“We were unable to help in the Pepys by-election because, firstly, our comrades were tied up in building the Left Unity event that a number of notable Socialist Party members had agreed to speak at, although none of them turned up, and because some of our comrades are trying to keep Labour Party membership cards and were well known to Labour Party members in Pepys” (Action for Solidarity July 2).

The concern about retaining Labour membership seems to have diminished somewhat within a couple of weeks. AWL members of Blair’s party in Lewisham have been noted, including by Labour canvassers, backing comrade Mountford’s intervention.

The AWL may have “altered” its position, but there is no doubt that it propagates an outlook entirely within the narrow frame of practical reformism. It stands before the electorate as a Labourite Janus - campaigning for “a working class alternative to New Labour policies”, while at the same time looking back to a mythical Labour Party. The address states:

“Lewisham already has one socialist councillor. Returning another socialist committed to truly representing the interests of local people, exposing Labour’s cuts and privatisation policies and campaigning for the Labour council to deliver what they were voted in for would be a big step forwards in making politics work for us and not against us.”

The AWL is, or pretends to be, unaware that the Labour council was “voted in” a year ago on an openly Blairite programme of continuing its “cuts and privatisation policies”.

After initial consultations with Lewisham SA comrade Mountford’s address was drawn up by the AWL alone. It does not result from a series of lowest-common-denominator compromises, but from the AWL comrades’ own considerations. Here is the total list of demands it carries:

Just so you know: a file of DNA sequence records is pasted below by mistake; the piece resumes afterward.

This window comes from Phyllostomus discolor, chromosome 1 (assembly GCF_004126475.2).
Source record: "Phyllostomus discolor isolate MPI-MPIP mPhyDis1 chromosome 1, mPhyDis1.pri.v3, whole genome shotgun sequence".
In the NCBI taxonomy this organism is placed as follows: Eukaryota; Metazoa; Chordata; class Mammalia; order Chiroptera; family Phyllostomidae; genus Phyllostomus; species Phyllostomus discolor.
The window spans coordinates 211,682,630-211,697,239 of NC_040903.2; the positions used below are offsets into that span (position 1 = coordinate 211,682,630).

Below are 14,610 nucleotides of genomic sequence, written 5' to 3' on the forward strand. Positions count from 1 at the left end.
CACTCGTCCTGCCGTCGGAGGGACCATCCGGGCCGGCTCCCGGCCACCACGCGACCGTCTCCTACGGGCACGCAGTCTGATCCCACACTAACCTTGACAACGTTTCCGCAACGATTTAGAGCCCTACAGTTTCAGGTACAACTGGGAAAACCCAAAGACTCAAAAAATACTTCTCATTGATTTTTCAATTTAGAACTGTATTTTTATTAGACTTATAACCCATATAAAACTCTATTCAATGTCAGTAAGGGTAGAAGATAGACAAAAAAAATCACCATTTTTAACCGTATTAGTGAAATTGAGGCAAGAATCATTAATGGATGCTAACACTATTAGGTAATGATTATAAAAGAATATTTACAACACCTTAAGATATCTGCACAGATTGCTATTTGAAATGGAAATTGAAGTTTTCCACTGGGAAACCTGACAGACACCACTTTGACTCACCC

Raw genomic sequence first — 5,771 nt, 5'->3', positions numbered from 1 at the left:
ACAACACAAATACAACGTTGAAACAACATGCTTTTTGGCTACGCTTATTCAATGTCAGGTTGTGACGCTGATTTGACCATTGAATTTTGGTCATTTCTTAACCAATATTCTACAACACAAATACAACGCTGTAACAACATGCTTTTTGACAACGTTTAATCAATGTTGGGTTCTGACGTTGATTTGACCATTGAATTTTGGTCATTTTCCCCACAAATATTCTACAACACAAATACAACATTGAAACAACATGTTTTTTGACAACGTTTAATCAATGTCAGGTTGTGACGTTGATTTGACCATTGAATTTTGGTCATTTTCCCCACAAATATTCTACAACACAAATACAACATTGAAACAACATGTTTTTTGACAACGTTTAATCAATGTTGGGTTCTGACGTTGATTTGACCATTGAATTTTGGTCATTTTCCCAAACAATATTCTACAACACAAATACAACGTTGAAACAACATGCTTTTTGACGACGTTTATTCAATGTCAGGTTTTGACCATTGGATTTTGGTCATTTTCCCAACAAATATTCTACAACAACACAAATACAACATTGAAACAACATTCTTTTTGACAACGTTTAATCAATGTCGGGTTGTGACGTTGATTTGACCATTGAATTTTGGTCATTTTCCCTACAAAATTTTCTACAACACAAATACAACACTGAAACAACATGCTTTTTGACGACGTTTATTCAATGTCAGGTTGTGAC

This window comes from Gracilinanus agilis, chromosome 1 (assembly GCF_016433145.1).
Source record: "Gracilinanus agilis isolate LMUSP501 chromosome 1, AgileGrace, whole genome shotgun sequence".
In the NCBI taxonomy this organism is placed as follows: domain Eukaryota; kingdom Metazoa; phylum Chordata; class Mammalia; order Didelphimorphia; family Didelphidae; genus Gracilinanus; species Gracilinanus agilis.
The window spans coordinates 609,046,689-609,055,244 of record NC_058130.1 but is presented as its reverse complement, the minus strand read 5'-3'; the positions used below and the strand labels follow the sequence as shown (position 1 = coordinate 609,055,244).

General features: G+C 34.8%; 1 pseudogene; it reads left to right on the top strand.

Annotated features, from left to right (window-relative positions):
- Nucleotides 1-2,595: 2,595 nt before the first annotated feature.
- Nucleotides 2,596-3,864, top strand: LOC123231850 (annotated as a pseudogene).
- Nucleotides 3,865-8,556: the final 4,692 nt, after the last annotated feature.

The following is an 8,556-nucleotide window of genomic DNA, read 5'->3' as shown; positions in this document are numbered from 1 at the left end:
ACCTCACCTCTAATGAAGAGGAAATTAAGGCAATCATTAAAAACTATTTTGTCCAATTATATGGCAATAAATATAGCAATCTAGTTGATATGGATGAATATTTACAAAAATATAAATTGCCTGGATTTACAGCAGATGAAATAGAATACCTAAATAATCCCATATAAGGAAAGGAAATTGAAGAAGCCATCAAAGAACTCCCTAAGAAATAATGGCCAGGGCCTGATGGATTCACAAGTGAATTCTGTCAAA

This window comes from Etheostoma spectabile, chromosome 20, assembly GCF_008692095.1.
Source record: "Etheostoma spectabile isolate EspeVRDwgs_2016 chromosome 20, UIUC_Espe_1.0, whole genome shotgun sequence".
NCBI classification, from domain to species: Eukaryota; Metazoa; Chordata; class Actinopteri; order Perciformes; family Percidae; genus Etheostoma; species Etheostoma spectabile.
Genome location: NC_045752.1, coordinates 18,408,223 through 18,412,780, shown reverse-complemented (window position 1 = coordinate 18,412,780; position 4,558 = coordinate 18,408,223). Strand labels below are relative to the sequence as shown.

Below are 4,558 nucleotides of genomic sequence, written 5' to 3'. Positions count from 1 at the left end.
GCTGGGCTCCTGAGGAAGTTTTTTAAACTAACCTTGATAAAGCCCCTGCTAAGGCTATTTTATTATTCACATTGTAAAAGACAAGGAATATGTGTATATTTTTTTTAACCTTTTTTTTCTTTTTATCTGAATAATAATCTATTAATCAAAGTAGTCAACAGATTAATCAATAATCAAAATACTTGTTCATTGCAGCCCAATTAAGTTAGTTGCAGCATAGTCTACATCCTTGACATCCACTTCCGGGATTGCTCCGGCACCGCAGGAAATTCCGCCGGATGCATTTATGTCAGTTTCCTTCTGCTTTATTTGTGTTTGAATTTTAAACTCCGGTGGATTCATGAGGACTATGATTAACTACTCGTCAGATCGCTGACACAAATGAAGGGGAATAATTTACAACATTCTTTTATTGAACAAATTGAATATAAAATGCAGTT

The address concludes:

“All this and more besides could be paid for by taxing the rich and big business. Taking back the tens of billions of pounds given away to the rich by the Tories in tax cuts kept in place by New Labour.”

It would be difficult to come up with a more dismal set of demands for workers to aspire to. The AWL is explicitly calling for a return to the situation before Thatcher, when gas, electricity, water and railways were nationalised; when higher income tax paid for better “public services”. In other words, a return to the social democratic consensus, a return to old Labour governments like those of Wilson and Callaghan. In fact just 20 years ago you would have been hard pressed to find a Labour politician - left or right - who would have opposed any of those demands or their equivalents.

Is this your vision of ‘socialism’, comrades of the AWL? Why do you even fail to mention the word in your election material? There is not a hint of the need for workers’ own self-activity, of a new society, of the real political questions under capitalism that our class must adopt as its own if it is to free itself. Not a word about self-determination for Ireland, Scotland and Wales; abolition of the monarchy and the second chamber; Nato’s Balkans adventure and Kosovar independence; rights for women and gays. The address is also strangely silent on the environment - at least the greens have some sort of global alternative to neo-liberalism.

For an economistic AWL workers need not concern themselves with such matters. They are to remain a slave class, hoping for better conditions and a (slightly) bigger slice of the cake. They must begin with vague, sub-reformist platitudes before tackling high politics.

The AWL is distancing itself from the Labour Party’s structures. But it is as though it dare not discard Labourism. Communists must do all they can to encourage that break, to pose the need for a Leninist alternative. That is why we call for critical support for Jill Mountford in Churchdown.

Peter Manson